It’s a peculiar situation to see the numbers on the economy and America’s richest one percent looking pretty good. Unfortunately, the numbers at the opposite end of the economic spectrum look dismal. It’s this tale of two economies that leads to very different views of whether America is on the right course economically.
Affordability challenges have been creeping into the middle class for years while the income of the very top earners continues to rise. Today there are eleven million Americans spending half their budget on rent. And twenty-one million Americans are spending thirty percent or more on rent. From that perspective, who would be happy about the economy?
No Safety Net
A far bigger worry should be the number of Americans without an emergency fund. Sixty-six million of your fellow Americans have a big $0 set aside for an emergency fund. Surprisingly, a full third people in the middle of the age range, thirty-six to fifty-one, said they had nothing set aside for emergency. That gives me hope for the younger generation and leaves me scratching my head about my own. Without an emergency fund, you’re counting on debt to get you through a crisis. That either means credit card debt, the most expensive of all, or borrowing from family. Those are all bad options at a time when Americans should be preparing for the next big economic disaster instead of going further in debt.
It Doesn’t Get Any Better Than This
Right now, today, this instant, you should be preparing for the next recession. The last seven years of relative prosperity are built upon a bubble of cheap government money that simply can’t last. What’s going to trigger that next downturn no one can say, but I can guarantee you it will happen. When it comes to the opportunity to gain valuable work skills, find a more stable job, start a sideline business to raise your income or pay down debt, all the complaining about the economy aside, it doesn’t get any better than this. Take time to start doing something today or you’ll regret it.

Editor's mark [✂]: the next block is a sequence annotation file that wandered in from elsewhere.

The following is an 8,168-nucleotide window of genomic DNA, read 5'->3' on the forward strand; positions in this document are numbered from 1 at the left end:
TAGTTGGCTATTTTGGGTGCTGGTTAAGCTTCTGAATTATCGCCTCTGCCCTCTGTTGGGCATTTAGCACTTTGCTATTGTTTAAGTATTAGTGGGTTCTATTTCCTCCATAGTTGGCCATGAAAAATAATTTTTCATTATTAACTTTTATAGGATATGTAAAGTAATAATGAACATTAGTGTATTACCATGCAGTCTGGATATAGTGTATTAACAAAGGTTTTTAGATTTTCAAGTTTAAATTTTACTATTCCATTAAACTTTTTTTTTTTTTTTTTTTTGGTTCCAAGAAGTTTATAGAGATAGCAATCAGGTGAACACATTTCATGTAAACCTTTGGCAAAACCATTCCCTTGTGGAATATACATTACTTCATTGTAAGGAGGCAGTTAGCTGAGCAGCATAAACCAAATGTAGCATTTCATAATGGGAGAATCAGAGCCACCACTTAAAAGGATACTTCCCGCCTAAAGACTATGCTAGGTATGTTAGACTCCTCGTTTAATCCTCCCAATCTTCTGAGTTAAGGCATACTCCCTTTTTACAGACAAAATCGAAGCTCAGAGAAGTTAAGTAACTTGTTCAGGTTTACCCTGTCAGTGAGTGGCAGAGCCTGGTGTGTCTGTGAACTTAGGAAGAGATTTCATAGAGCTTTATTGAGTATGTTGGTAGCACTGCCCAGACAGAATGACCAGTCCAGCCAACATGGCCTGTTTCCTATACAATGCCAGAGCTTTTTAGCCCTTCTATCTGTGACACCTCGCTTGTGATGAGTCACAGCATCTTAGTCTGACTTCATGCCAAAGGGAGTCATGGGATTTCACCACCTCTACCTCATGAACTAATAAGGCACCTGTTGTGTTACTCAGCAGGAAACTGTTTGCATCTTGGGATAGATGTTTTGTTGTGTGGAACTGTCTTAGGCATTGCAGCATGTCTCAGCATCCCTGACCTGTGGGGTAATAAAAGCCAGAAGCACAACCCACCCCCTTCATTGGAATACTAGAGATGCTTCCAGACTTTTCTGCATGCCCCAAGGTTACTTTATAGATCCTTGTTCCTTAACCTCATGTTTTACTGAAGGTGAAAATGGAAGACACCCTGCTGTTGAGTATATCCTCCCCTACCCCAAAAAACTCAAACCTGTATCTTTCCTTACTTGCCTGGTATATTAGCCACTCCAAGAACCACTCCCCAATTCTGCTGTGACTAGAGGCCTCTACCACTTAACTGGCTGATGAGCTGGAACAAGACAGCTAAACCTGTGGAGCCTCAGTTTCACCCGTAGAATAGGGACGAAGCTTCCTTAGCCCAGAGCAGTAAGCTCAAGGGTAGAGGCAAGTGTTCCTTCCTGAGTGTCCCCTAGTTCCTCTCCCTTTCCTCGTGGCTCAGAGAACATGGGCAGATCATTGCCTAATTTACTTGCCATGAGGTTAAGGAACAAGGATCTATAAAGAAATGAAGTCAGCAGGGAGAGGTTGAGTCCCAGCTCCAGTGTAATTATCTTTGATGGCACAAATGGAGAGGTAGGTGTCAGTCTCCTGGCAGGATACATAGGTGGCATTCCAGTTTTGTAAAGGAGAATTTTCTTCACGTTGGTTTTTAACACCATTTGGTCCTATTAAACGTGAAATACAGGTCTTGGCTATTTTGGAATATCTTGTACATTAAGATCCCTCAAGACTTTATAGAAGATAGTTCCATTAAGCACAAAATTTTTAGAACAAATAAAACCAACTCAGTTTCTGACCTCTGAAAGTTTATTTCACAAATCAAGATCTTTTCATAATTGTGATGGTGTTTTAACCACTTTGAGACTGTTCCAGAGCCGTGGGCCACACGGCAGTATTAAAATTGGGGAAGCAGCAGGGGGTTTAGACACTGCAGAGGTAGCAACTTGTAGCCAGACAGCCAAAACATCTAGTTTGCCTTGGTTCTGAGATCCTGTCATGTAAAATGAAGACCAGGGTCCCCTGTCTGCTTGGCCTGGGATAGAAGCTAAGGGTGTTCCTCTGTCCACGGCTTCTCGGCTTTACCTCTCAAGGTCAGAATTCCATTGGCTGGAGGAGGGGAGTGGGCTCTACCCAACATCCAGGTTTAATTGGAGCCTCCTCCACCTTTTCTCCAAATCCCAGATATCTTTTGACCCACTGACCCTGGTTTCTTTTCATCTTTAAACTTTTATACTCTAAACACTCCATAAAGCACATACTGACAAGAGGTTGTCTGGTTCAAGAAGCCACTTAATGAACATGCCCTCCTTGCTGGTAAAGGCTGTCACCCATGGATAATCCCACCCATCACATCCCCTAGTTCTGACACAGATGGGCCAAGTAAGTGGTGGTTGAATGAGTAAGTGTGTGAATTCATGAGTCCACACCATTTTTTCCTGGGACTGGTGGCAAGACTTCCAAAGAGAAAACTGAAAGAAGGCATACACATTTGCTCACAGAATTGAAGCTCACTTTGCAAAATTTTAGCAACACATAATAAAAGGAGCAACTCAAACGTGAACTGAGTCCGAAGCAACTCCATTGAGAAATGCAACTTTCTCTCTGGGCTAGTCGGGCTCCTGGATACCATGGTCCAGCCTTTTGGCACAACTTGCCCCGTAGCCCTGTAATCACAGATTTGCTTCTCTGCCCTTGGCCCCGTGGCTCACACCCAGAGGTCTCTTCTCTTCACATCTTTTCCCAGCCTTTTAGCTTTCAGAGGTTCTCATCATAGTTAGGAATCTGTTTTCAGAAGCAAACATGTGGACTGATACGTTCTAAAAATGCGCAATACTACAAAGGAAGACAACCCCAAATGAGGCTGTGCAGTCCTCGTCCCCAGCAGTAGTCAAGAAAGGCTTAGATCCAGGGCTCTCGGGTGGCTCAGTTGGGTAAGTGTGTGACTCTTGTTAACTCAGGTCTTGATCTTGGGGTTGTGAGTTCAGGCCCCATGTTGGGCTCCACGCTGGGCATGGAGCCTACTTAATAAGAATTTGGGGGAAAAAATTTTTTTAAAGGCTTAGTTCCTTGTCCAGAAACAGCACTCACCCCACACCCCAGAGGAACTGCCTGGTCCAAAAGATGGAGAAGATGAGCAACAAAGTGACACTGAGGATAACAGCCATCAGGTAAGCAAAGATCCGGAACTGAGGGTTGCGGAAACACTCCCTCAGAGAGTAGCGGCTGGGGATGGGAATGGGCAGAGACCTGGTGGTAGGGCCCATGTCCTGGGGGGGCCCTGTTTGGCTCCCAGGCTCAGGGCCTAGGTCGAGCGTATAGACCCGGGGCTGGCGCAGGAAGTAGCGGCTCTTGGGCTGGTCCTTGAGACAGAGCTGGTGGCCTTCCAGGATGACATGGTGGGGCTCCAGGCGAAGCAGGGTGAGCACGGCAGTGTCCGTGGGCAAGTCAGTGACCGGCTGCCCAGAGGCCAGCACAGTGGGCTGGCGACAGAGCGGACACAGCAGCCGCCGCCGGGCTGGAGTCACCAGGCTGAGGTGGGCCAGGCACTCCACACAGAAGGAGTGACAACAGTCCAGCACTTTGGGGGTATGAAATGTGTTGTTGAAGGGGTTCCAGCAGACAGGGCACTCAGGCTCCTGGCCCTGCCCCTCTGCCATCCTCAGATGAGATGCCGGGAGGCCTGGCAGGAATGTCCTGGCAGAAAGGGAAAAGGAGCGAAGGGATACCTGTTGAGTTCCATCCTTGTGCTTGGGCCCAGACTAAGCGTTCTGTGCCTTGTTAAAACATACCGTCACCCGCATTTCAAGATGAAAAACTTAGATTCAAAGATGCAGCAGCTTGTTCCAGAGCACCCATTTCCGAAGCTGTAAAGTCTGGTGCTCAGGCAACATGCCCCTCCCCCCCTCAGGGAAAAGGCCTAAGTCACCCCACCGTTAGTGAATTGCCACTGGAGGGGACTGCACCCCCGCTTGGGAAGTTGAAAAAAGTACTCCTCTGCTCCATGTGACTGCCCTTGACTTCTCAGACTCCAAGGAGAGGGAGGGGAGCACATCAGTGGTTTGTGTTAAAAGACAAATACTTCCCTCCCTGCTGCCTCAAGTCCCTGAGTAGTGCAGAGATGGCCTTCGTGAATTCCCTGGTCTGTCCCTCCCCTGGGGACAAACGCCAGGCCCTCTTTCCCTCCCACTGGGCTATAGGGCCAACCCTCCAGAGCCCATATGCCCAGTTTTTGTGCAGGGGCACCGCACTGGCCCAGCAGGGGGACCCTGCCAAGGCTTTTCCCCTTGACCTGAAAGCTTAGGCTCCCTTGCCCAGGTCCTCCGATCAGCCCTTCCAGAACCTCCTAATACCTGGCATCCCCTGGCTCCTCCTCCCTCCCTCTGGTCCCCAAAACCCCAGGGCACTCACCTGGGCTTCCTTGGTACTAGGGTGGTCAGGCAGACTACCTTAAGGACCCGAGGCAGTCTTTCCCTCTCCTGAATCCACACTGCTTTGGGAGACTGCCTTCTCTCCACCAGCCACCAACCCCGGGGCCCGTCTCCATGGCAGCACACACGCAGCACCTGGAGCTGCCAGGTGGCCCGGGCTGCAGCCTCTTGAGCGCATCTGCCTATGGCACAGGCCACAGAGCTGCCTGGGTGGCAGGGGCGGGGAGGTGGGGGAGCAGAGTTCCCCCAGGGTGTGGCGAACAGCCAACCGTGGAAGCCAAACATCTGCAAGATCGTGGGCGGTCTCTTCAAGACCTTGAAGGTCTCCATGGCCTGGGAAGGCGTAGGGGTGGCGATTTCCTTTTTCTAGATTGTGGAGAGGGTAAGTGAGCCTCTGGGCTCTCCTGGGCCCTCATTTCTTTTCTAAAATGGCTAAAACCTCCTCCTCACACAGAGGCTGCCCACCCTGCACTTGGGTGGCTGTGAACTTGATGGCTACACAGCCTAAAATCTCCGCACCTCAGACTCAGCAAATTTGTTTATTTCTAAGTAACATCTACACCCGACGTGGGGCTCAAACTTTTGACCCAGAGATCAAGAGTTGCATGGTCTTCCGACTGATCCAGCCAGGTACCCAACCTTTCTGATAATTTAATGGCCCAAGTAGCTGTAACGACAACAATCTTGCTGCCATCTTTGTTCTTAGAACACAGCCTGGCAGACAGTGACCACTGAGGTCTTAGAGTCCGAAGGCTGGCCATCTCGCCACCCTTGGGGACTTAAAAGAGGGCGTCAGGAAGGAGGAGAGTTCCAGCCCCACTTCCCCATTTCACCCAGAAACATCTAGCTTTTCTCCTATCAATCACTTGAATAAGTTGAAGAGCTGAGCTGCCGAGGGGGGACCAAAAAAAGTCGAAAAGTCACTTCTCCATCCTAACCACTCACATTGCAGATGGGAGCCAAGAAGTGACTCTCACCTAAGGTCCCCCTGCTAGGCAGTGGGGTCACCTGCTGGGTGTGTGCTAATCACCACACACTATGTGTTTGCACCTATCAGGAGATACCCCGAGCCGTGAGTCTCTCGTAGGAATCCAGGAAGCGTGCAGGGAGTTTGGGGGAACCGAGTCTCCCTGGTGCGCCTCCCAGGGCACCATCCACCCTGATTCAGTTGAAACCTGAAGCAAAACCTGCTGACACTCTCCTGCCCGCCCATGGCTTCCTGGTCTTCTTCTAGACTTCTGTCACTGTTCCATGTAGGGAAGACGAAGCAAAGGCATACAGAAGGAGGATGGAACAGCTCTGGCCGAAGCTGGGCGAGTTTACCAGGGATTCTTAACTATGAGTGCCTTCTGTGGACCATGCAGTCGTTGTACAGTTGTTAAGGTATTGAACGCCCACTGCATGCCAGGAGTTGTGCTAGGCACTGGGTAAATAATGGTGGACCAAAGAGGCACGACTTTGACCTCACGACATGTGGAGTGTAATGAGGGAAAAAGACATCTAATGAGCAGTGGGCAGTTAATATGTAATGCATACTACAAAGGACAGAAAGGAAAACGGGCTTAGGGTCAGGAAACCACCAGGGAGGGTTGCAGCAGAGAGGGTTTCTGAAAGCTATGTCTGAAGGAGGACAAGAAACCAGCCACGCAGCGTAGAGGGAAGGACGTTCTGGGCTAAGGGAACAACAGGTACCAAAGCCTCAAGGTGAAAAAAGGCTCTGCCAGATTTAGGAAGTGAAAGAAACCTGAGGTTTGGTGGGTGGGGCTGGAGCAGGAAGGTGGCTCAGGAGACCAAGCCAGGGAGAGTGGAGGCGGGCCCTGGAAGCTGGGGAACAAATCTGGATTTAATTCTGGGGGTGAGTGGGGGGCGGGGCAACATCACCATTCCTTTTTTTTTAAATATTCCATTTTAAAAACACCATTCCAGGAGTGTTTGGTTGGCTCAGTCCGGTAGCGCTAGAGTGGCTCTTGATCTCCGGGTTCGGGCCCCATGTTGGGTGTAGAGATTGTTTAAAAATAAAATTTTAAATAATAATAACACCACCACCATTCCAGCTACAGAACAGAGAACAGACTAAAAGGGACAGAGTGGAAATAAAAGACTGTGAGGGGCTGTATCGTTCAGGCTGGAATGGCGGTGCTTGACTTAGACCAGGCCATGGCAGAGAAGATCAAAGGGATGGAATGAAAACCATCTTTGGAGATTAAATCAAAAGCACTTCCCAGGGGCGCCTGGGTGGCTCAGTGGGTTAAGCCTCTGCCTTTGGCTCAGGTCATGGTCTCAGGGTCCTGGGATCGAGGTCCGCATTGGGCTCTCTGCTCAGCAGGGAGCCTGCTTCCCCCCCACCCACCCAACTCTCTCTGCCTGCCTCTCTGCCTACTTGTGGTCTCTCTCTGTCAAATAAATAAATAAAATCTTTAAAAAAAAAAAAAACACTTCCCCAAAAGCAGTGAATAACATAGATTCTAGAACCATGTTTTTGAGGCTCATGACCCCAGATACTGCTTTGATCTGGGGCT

Start With An Emergency Fund
Step one is building up an emergency fund and there are some clever ways to get started that don’t feel like you’re making a big sacrifice, but only because you’re spreading that sacrifice out over a bunch of smaller transactions. The way I got started was dollar rounding. This is harder in these days of instant bank balances on your smartphone but the way it works is to round purchases up to the next even number or $5 increment. So, a $3.75 purchase means you deduct $5 from your balance. The good news is there are banks that will do the rounding for you and deposit the difference in your savings account!
Another way to get started with an emergency fund is by playing games with your budget. Pick a recurring bill, like your electric bill, and budget for the highest monthly cost throughout the year. If you live down south anywhere, that would be in the summer when you’re running the A/C a lot. Budget for the highest electric bill and take the difference during the cooler times of the year and put it toward your emergency fund.
Let’s face it, things happen and you should be prepared.